As one might suspect, these companions do not grow very large. At most, a fully grown fabari will be the length of a human's finger. Their small size works to their advantage, though, allowing them to squeeze into tight spaces to avoid predators. Their appearances also help them avoid danger. Fabari are very unique in that they have transparent scales – meaning their insides are perfectly visible. Rather than finding this alarming, most people consider fabari to be rather pretty, and many build special ponds for them to live in. A few blurred stripes of color may be all one will see of a passing group of these fish. They come in an assortment of colors: red, green, blue or orange. This coloration is the only thing that separates males from females. Otherwise, the two are similar in size, intelligence, and speed. Once a fabari reaches adulthood, it's likely that they produce offspring. Fabari do not remain together for life, instead only greeting each other now and again. Similarly, they do not spend much time with their young. Despite this, they do their best to place their trio of eggs in hidden areas, usually crevices. These tiny places serve as natural protection against enemies, and groups of fabari will also patrol areas with eggs.
These little fish can be found in practically every pond and stream, and as such are a common sight. Fabari prefer to remain in large groups, which move together as though the fish all share the same thoughts. Of course, any magi knows that they do. These remarkable companions can communicate with any other creature, speaking directly into their minds. Fabari use this skill to pass on any important information – a lost hatchling they spotted, or foul water that the koi fish should attend to. This is not all – this skill also extends to the fabari's magi. Fabari can speak mind to mind with their human companions. In times of need, these fish will even bring messages from one magi to another, or pass on an alert to animals, concerning oncoming danger. Although this is a powerful magic, most do not bother to hold long conversations with fabari. They tend to go on about particularly tasteful insects they have just eaten, or shiny pebbles they spotted a while ago. Should one want to, it's very easy to find a group of fabari. Simply go swimming - it's likely that a swarm of these fish will descend. They are social little fish, and are entertained easily. If one throws a pebble, they will swarm upon it, working together to bring it back to be thrown again.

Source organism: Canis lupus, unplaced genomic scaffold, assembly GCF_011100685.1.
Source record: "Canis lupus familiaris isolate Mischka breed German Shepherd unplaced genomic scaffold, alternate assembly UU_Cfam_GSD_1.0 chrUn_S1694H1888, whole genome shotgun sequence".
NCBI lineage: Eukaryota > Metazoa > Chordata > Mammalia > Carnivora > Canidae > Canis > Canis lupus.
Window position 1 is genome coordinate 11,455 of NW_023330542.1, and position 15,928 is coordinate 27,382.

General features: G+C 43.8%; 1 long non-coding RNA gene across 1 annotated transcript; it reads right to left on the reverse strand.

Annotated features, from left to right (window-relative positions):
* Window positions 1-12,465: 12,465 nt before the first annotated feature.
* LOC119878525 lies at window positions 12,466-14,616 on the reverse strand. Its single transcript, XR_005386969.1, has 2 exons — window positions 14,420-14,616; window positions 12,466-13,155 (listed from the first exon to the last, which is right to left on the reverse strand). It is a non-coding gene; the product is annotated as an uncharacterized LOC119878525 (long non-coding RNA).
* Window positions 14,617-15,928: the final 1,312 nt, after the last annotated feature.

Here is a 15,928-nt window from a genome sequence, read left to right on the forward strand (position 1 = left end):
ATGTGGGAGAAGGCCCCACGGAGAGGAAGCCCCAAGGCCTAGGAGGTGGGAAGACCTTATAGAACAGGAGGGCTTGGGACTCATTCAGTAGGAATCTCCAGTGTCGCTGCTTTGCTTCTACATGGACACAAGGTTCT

Sprite art: Lazuli | Description: Damien